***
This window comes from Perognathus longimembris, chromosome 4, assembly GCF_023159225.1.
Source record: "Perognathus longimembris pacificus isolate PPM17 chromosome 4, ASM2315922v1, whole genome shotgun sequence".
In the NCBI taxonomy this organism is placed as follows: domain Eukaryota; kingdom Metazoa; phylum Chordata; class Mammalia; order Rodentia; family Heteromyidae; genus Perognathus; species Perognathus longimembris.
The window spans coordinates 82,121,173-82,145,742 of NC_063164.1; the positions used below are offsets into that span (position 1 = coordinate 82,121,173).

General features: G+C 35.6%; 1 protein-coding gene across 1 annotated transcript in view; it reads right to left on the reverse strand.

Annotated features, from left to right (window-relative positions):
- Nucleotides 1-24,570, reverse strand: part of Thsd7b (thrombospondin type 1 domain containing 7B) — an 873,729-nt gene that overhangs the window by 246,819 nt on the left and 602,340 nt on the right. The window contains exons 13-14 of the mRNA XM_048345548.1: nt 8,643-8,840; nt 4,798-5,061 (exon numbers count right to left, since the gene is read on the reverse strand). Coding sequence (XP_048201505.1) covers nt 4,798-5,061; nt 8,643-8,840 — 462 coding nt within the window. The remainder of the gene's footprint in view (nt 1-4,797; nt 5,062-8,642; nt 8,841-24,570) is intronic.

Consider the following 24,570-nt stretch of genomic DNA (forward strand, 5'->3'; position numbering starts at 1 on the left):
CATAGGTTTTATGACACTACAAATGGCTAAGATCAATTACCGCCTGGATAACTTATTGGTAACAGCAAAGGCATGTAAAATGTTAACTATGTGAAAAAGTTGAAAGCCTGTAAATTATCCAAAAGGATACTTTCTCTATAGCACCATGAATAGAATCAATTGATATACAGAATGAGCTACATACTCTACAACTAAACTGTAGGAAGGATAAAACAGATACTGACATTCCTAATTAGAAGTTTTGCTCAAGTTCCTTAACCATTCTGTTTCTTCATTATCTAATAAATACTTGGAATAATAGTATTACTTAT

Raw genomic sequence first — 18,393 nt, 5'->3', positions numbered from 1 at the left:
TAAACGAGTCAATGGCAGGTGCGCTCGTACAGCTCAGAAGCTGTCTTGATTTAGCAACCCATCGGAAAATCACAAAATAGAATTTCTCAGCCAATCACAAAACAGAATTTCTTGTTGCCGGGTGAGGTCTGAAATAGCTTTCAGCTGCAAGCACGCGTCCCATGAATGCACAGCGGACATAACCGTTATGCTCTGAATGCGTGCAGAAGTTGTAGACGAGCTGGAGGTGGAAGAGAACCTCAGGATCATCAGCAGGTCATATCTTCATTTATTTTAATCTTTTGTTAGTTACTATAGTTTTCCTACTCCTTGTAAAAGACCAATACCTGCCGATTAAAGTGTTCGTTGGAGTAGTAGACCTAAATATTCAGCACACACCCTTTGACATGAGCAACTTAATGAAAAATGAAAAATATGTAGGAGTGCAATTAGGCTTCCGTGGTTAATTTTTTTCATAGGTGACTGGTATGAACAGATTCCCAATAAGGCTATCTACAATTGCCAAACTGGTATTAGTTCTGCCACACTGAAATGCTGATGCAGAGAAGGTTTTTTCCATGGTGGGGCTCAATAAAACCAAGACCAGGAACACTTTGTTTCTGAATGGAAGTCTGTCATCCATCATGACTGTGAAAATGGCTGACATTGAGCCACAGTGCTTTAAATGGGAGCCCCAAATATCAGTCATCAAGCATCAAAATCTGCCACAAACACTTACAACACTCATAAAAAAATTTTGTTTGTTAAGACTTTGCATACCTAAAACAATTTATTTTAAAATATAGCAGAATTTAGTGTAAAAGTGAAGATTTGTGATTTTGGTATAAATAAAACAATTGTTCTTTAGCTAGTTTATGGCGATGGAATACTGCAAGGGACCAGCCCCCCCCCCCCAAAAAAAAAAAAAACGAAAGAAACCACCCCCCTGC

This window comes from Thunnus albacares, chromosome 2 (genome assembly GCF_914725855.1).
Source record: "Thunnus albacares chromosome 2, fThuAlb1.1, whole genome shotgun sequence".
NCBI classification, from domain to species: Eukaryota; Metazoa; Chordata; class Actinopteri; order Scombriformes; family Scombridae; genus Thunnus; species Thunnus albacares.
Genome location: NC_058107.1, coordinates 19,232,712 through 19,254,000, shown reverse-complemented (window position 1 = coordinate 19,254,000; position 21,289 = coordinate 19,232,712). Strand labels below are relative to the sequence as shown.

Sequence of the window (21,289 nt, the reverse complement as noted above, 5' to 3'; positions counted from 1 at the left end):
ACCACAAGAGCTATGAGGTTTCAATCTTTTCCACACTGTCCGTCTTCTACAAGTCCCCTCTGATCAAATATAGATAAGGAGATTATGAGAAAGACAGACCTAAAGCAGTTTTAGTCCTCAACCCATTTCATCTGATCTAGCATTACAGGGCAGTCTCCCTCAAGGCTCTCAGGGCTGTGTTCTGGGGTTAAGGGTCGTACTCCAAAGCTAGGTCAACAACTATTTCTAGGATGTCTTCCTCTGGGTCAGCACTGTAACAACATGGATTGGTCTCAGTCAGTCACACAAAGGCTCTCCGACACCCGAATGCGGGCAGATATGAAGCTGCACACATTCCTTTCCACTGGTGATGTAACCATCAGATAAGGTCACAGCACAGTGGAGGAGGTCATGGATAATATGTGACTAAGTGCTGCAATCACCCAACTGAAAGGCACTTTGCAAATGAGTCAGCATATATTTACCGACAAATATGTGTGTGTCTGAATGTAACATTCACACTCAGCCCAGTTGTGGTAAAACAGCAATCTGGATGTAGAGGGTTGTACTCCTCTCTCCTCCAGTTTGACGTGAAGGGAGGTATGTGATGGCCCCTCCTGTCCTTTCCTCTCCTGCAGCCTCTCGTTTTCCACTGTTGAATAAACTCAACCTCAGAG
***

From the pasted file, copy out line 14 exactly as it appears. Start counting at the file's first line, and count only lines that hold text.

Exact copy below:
NCBI classification, from domain to species: Eukaryota; Metazoa; Chordata; class Actinopteri; order Scombriformes; family Scombridae; genus Thunnus; species Thunnus albacares.